Android Trace Collection
Datadog's Research Report: The State of Serverless Report: The State of Serverless

Android Trace Collection

The Android trace collection is in public alpha, and is currently not supported by Datadog.

Send traces to Datadog from your Android applications with Datadog’s dd-sdk-android client-side tracing library and leverage the following features:

  • Create custom spans for operations in your application.
  • Add context and extra custom attributes to each span sent.
  • Optimized network usage with automatic bulk posts.

Note: Traces are still experimental, and will be available in the dd-sdk-android library version 1.4.0 or higher. The dd-sdk-android library supports all Android versions from API level 19 (Kit-Kat).

Setup

  1. Add the Gradle dependency by declaring the library as a dependency in your build.gradle file:

    repositories {
        maven { url "https://dl.bintray.com/datadog/datadog-maven" }
    }
    
    dependencies {
        implementation "com.datadoghq:dd-sdk-android:x.x.x" {
            exclude group: "com.google.guava", module: "listenablefuture"
        }
    }
  2. Initialize the library with your application context and your Datadog client token. For security reasons, you must use a client token: you cannot use Datadog API keys to configure the dd-sdk-android library as they would be exposed client-side in the Android application APK byte code. For more information about setting up a client token, see the client token documentation:

    class SampleApplication : Application() {
        override fun onCreate() {
            super.onCreate()
    
            val config = DatadogConfig.Builder(BuildConfig.DD_CLIENT_TOKEN)
                            .build()
            Datadog.initialize(this, config)
        }
    }
    class SampleApplication : Application() {
        override fun onCreate() {
            super.onCreate()
    
            val config = DatadogConfig.Builder(BuildConfig.DD_CLIENT_TOKEN)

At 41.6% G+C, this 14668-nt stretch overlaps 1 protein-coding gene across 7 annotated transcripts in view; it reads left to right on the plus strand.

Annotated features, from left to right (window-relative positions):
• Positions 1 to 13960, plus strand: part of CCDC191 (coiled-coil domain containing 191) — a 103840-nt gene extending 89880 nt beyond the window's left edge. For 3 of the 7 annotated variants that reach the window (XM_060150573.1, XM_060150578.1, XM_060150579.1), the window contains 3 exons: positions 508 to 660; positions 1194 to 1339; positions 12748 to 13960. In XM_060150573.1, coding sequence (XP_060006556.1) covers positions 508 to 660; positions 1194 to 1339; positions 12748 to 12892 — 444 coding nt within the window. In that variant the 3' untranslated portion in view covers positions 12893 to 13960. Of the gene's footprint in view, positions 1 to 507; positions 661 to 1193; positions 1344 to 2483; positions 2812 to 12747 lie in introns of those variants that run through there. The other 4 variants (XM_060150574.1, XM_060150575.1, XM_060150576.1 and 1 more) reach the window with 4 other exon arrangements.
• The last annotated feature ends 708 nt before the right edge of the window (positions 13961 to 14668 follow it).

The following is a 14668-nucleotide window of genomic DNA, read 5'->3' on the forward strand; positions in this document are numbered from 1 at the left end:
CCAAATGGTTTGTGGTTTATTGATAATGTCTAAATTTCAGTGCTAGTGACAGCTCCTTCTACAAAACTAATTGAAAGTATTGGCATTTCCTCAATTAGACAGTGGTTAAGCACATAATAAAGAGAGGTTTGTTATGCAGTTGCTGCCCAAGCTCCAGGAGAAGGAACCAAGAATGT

.useEUEndpoints()
                            .build()
            Datadog.initialize(this, config)
        }
    }
  3. Configure and register the Android Tracer. You only need to do it once, usually in your application’s onCreate() method:

    val tracer = Tracer.Builder()
        .setServiceName("<SERVICE_NAME>")
        .build()
    GlobalTracer.registerIfAbsent(tracer)
  4. Start a custom span using the following method:

    val tracer = GlobalTracer.get()
    val span = tracer.buildSpan("<SPAN_NAME>").start()
    // Do something ...
    // ...
    // Then when the span should be closed
    span.finish()
  5. (Optional) - Provide additional tags alongside your span.

    span.setTag("http.url", url)

Integrations

In addition to manual tracing, the dd-sdk-android library provides the following integration.

OkHttp

If you want to trace your OkHttp requests, you can add the provided Interceptor as follow:

OkHttpClient client = new OkHttpClient.Builder()
    .addInterceptor(new TracingInterceptor())
    .build();

This creates a span around each request processed by the OkHttpClient, with all the relevant information automatically filled (url, method, status code, error), and propagates the tracing information to your backend to get a unified trace within Datadog

Note: If you use multiple Interceptors, this one must be called first.

Further Reading